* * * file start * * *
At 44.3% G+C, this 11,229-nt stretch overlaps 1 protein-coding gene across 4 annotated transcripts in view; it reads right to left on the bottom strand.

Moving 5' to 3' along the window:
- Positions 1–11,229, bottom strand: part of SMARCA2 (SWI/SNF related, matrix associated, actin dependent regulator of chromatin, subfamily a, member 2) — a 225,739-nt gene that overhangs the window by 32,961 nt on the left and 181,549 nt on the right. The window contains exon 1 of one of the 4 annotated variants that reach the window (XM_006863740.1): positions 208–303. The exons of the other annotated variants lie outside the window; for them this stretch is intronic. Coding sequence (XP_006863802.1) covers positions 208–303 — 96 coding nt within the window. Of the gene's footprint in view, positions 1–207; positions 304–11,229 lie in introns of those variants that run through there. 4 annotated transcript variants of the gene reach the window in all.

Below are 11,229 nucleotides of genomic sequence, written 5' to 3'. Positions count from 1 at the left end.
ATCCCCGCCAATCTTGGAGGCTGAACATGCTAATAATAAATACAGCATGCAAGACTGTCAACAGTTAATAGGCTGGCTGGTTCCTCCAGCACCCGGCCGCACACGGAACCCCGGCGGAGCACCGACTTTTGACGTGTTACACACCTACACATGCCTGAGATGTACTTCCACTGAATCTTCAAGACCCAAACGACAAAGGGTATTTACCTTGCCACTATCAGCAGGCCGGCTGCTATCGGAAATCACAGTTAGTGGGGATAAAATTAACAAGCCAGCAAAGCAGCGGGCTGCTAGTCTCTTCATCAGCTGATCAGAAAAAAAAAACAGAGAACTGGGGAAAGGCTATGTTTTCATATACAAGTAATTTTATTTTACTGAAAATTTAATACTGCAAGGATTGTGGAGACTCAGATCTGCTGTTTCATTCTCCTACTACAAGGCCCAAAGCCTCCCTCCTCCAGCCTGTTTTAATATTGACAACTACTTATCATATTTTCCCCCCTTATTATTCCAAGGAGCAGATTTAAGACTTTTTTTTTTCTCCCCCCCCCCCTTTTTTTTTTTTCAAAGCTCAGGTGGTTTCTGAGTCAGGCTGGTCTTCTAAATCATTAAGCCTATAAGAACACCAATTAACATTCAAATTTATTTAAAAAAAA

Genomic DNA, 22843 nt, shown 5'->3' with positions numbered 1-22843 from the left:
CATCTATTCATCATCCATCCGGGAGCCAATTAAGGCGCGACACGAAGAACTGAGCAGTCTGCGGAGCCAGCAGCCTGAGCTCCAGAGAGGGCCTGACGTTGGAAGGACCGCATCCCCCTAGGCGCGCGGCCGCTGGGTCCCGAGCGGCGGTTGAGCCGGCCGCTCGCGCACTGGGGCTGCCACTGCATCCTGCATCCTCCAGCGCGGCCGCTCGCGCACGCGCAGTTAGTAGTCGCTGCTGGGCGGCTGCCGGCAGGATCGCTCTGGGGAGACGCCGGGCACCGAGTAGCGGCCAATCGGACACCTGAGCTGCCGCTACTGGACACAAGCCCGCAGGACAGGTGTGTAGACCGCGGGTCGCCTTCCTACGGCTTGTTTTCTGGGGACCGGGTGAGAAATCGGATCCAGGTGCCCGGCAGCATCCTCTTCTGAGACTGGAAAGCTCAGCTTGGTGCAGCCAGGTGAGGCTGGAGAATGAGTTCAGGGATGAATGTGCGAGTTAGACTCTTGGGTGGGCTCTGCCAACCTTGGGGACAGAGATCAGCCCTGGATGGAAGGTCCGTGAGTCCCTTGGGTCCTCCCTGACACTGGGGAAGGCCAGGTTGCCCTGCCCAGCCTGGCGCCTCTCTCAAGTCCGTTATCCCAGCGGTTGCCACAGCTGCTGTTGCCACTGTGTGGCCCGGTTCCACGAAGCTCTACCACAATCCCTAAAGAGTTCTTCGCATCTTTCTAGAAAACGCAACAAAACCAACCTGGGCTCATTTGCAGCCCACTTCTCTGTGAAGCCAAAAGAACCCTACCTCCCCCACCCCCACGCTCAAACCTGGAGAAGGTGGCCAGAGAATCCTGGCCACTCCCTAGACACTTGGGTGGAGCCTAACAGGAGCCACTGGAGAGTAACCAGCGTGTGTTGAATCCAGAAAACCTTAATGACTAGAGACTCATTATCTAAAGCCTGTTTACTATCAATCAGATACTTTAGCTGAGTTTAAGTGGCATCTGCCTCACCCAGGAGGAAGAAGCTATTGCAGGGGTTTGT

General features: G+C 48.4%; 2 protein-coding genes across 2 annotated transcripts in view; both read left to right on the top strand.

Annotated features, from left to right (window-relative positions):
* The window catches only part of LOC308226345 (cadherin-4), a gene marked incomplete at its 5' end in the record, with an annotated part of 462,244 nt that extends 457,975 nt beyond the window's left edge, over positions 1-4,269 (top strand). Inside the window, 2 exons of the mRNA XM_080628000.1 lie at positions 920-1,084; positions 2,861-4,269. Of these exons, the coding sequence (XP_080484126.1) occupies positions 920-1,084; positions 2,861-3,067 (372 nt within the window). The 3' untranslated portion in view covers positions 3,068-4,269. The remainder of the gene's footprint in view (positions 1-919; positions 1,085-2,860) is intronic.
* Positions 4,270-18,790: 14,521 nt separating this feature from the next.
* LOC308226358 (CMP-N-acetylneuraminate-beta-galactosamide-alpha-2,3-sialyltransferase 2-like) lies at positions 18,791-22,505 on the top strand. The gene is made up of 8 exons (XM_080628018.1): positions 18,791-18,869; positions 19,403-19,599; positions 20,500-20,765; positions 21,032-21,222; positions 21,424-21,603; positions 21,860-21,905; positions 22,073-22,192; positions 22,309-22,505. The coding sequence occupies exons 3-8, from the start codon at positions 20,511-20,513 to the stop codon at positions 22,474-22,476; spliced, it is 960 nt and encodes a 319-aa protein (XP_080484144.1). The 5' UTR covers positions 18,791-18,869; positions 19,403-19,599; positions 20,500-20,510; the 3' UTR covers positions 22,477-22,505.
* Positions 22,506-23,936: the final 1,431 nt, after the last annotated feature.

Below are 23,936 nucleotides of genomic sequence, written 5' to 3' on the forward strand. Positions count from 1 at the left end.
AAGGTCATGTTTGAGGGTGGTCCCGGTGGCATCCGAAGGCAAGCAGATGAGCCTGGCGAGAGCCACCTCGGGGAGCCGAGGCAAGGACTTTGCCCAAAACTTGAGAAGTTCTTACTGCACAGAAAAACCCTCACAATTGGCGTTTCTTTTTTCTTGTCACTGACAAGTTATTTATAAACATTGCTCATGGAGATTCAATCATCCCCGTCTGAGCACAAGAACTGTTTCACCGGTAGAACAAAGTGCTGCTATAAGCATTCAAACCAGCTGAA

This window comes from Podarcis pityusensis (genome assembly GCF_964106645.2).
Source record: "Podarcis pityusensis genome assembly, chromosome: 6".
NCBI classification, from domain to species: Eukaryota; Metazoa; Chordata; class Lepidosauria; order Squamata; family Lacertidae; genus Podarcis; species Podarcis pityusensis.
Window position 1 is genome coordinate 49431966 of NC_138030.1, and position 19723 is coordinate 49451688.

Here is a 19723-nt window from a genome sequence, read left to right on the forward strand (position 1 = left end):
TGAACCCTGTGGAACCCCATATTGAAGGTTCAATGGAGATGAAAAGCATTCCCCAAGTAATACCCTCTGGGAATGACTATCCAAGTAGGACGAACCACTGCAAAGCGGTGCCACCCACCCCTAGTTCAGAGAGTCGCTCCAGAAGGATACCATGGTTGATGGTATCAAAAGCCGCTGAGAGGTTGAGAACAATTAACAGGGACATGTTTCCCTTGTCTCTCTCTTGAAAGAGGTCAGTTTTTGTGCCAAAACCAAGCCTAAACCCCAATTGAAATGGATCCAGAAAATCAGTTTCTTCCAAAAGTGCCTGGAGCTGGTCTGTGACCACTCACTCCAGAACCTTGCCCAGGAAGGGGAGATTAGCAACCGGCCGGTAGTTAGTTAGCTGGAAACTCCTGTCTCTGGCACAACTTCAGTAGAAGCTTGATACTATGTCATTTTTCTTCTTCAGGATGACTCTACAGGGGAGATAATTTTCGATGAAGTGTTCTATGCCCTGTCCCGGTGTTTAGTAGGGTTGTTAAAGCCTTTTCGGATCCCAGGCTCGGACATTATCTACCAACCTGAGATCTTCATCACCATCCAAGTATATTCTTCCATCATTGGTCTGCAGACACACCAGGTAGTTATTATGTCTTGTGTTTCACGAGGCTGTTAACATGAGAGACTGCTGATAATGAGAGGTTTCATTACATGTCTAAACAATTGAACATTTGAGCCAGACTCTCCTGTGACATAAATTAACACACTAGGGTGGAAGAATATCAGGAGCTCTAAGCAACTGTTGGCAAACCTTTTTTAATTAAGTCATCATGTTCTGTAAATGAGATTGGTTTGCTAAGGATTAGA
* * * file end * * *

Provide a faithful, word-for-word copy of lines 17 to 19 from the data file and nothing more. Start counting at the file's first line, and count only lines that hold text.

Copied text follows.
Source record: "Podarcis pityusensis genome assembly, chromosome: 6".
NCBI classification, from domain to species: Eukaryota; Metazoa; Chordata; class Lepidosauria; order Squamata; family Lacertidae; genus Podarcis; species Podarcis pityusensis.
Window position 1 is genome coordinate 49431966 of NC_138030.1, and position 19723 is coordinate 49451688.